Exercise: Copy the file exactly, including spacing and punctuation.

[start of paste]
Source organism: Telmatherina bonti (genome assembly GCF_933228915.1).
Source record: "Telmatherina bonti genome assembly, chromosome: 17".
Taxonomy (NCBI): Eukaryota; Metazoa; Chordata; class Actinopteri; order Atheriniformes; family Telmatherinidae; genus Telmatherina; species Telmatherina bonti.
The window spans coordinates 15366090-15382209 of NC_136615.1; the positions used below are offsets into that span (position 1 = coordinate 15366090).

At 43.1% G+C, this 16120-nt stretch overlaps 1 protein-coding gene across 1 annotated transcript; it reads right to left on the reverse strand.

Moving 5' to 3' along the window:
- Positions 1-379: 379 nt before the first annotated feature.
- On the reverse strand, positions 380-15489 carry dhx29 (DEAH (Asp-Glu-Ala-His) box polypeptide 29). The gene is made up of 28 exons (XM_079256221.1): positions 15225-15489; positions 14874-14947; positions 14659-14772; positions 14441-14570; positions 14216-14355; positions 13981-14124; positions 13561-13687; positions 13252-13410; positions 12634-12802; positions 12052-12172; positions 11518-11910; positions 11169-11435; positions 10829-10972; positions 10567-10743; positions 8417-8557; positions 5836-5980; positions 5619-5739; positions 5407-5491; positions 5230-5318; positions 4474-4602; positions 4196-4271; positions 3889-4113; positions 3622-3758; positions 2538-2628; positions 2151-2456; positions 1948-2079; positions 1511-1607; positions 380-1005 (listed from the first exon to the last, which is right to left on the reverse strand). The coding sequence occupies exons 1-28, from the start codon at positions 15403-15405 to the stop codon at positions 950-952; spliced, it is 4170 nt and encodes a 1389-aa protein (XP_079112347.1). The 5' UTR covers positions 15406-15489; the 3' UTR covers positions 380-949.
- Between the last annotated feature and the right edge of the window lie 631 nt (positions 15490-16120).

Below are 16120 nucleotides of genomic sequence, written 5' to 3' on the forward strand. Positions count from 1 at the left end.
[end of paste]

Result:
Source organism: Telmatherina bonti (genome assembly GCF_933228915.1).
Source record: "Telmatherina bonti genome assembly, chromosome: 17".
Taxonomy (NCBI): Eukaryota; Metazoa; Chordata; class Actinopteri; order Atheriniformes; family Telmatherinidae; genus Telmatherina; species Telmatherina bonti.
The window spans coordinates 15366090-15382209 of NC_136615.1; the positions used below are offsets into that span (position 1 = coordinate 15366090).

At 43.1% G+C, this 16120-nt stretch overlaps 1 protein-coding gene across 1 annotated transcript; it reads right to left on the reverse strand.

Moving 5' to 3' along the window:
- Positions 1-379: 379 nt before the first annotated feature.
- On the reverse strand, positions 380-15489 carry dhx29 (DEAH (Asp-Glu-Ala-His) box polypeptide 29). The gene is made up of 28 exons (XM_079256221.1): positions 15225-15489; positions 14874-14947; positions 14659-14772; positions 14441-14570; positions 14216-14355; positions 13981-14124; positions 13561-13687; positions 13252-13410; positions 12634-12802; positions 12052-12172; positions 11518-11910; positions 11169-11435; positions 10829-10972; positions 10567-10743; positions 8417-8557; positions 5836-5980; positions 5619-5739; positions 5407-5491; positions 5230-5318; positions 4474-4602; positions 4196-4271; positions 3889-4113; positions 3622-3758; positions 2538-2628; positions 2151-2456; positions 1948-2079; positions 1511-1607; positions 380-1005 (listed from the first exon to the last, which is right to left on the reverse strand). The coding sequence occupies exons 1-28, from the start codon at positions 15403-15405 to the stop codon at positions 950-952; spliced, it is 4170 nt and encodes a 1389-aa protein (XP_079112347.1). The 5' UTR covers positions 15406-15489; the 3' UTR covers positions 380-949.
- Between the last annotated feature and the right edge of the window lie 631 nt (positions 15490-16120).

Below are 16120 nucleotides of genomic sequence, written 5' to 3' on the forward strand. Positions count from 1 at the left end.